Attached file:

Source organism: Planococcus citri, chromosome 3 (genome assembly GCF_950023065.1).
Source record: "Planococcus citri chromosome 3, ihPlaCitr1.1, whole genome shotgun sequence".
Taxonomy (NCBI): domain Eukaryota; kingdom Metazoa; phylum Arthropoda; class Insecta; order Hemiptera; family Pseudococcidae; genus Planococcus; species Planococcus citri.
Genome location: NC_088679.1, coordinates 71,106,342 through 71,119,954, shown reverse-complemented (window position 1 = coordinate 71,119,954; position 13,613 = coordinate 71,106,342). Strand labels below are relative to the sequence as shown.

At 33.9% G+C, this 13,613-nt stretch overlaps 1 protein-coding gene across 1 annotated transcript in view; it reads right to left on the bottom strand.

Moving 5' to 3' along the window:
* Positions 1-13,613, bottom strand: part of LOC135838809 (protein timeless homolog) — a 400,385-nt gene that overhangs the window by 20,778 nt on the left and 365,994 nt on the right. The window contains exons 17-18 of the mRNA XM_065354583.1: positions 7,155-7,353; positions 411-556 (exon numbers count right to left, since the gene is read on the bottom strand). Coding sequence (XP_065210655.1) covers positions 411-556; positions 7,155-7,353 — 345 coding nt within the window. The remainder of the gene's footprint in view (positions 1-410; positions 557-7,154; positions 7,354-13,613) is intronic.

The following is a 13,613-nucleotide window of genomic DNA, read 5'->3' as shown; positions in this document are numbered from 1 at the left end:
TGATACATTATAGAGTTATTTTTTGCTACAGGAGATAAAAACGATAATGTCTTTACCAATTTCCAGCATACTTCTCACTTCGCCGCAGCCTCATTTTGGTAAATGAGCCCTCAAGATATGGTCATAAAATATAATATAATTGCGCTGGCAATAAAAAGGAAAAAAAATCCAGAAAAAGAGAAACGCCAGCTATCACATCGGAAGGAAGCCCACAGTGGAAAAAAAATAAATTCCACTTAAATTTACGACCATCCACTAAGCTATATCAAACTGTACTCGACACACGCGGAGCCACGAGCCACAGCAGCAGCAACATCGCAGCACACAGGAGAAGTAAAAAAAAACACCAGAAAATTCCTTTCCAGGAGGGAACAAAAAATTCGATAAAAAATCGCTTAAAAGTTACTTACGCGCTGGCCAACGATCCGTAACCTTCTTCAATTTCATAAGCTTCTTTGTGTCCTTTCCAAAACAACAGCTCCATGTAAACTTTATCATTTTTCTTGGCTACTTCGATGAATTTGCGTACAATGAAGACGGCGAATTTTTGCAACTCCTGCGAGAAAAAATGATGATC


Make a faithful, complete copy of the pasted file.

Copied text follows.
Source organism: Planococcus citri, chromosome 3 (genome assembly GCF_950023065.1).
Source record: "Planococcus citri chromosome 3, ihPlaCitr1.1, whole genome shotgun sequence".
Taxonomy (NCBI): domain Eukaryota; kingdom Metazoa; phylum Arthropoda; class Insecta; order Hemiptera; family Pseudococcidae; genus Planococcus; species Planococcus citri.
Genome location: NC_088679.1, coordinates 71,106,342 through 71,119,954, shown reverse-complemented (window position 1 = coordinate 71,119,954; position 13,613 = coordinate 71,106,342). Strand labels below are relative to the sequence as shown.

At 33.9% G+C, this 13,613-nt stretch overlaps 1 protein-coding gene across 1 annotated transcript in view; it reads right to left on the bottom strand.

Moving 5' to 3' along the window:
* Positions 1-13,613, bottom strand: part of LOC135838809 (protein timeless homolog) — a 400,385-nt gene that overhangs the window by 20,778 nt on the left and 365,994 nt on the right. The window contains exons 17-18 of the mRNA XM_065354583.1: positions 7,155-7,353; positions 411-556 (exon numbers count right to left, since the gene is read on the bottom strand). Coding sequence (XP_065210655.1) covers positions 411-556; positions 7,155-7,353 — 345 coding nt within the window. The remainder of the gene's footprint in view (positions 1-410; positions 557-7,154; positions 7,354-13,613) is intronic.

The following is a 13,613-nucleotide window of genomic DNA, read 5'->3' as shown; positions in this document are numbered from 1 at the left end:
TGATACATTATAGAGTTATTTTTTGCTACAGGAGATAAAAACGATAATGTCTTTACCAATTTCCAGCATACTTCTCACTTCGCCGCAGCCTCATTTTGGTAAATGAGCCCTCAAGATATGGTCATAAAATATAATATAATTGCGCTGGCAATAAAAAGGAAAAAAAATCCAGAAAAAGAGAAACGCCAGCTATCACATCGGAAGGAAGCCCACAGTGGAAAAAAAATAAATTCCACTTAAATTTACGACCATCCACTAAGCTATATCAAACTGTACTCGACACACGCGGAGCCACGAGCCACAGCAGCAGCAACATCGCAGCACACAGGAGAAGTAAAAAAAAACACCAGAAAATTCCTTTCCAGGAGGGAACAAAAAATTCGATAAAAAATCGCTTAAAAGTTACTTACGCGCTGGCCAACGATCCGTAACCTTCTTCAATTTCATAAGCTTCTTTGTGTCCTTTCCAAAACAACAGCTCCATGTAAACTTTATCATTTTTCTTGGCTACTTCGATGAATTTGCGTACAATGAAGACGGCGAATTTTTGCAACTCCTGCGAGAAAAAATGATGATC